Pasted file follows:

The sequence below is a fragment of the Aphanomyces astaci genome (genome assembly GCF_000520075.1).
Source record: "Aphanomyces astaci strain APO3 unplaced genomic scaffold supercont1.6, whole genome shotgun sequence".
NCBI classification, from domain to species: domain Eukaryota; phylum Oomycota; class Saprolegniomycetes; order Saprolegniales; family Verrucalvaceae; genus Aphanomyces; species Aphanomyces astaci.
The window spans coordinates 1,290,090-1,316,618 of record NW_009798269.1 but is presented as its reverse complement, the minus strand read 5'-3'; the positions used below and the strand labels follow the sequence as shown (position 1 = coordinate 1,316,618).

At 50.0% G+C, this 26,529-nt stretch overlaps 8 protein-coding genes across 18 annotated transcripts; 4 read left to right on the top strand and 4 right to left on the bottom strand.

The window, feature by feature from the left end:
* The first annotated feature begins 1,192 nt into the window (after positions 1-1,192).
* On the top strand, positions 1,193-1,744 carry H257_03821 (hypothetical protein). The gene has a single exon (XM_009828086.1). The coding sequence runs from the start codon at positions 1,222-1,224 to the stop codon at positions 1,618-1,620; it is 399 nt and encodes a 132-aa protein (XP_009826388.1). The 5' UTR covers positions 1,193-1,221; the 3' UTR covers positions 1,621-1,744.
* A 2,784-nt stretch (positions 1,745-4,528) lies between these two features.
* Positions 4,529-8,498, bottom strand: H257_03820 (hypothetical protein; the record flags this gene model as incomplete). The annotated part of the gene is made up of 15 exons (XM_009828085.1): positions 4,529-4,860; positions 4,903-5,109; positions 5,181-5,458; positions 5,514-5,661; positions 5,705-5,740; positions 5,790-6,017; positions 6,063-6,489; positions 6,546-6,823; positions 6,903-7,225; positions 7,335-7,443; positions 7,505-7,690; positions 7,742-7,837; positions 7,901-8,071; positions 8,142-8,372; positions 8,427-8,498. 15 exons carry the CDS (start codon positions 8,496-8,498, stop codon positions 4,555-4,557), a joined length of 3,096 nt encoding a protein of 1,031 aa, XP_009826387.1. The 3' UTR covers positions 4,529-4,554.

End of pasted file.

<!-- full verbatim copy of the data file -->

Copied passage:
The sequence below is a fragment of the Aphanomyces astaci genome (genome assembly GCF_000520075.1).
Source record: "Aphanomyces astaci strain APO3 unplaced genomic scaffold supercont1.6, whole genome shotgun sequence".
NCBI classification, from domain to species: domain Eukaryota; phylum Oomycota; class Saprolegniomycetes; order Saprolegniales; family Verrucalvaceae; genus Aphanomyces; species Aphanomyces astaci.
The window spans coordinates 1,290,090-1,316,618 of record NW_009798269.1 but is presented as its reverse complement, the minus strand read 5'-3'; the positions used below and the strand labels follow the sequence as shown (position 1 = coordinate 1,316,618).

At 50.0% G+C, this 26,529-nt stretch overlaps 8 protein-coding genes across 18 annotated transcripts; 4 read left to right on the top strand and 4 right to left on the bottom strand.

The window, feature by feature from the left end:
* The first annotated feature begins 1,192 nt into the window (after positions 1-1,192).
* On the top strand, positions 1,193-1,744 carry H257_03821 (hypothetical protein). The gene has a single exon (XM_009828086.1). The coding sequence runs from the start codon at positions 1,222-1,224 to the stop codon at positions 1,618-1,620; it is 399 nt and encodes a 132-aa protein (XP_009826388.1). The 5' UTR covers positions 1,193-1,221; the 3' UTR covers positions 1,621-1,744.
* A 2,784-nt stretch (positions 1,745-4,528) lies between these two features.
* Positions 4,529-8,498, bottom strand: H257_03820 (hypothetical protein; the record flags this gene model as incomplete). The annotated part of the gene is made up of 15 exons (XM_009828085.1): positions 4,529-4,860; positions 4,903-5,109; positions 5,181-5,458; positions 5,514-5,661; positions 5,705-5,740; positions 5,790-6,017; positions 6,063-6,489; positions 6,546-6,823; positions 6,903-7,225; positions 7,335-7,443; positions 7,505-7,690; positions 7,742-7,837; positions 7,901-8,071; positions 8,142-8,372; positions 8,427-8,498. 15 exons carry the CDS (start codon positions 8,496-8,498, stop codon positions 4,555-4,557), a joined length of 3,096 nt encoding a protein of 1,031 aa, XP_009826387.1. The 3' UTR covers positions 4,529-4,554.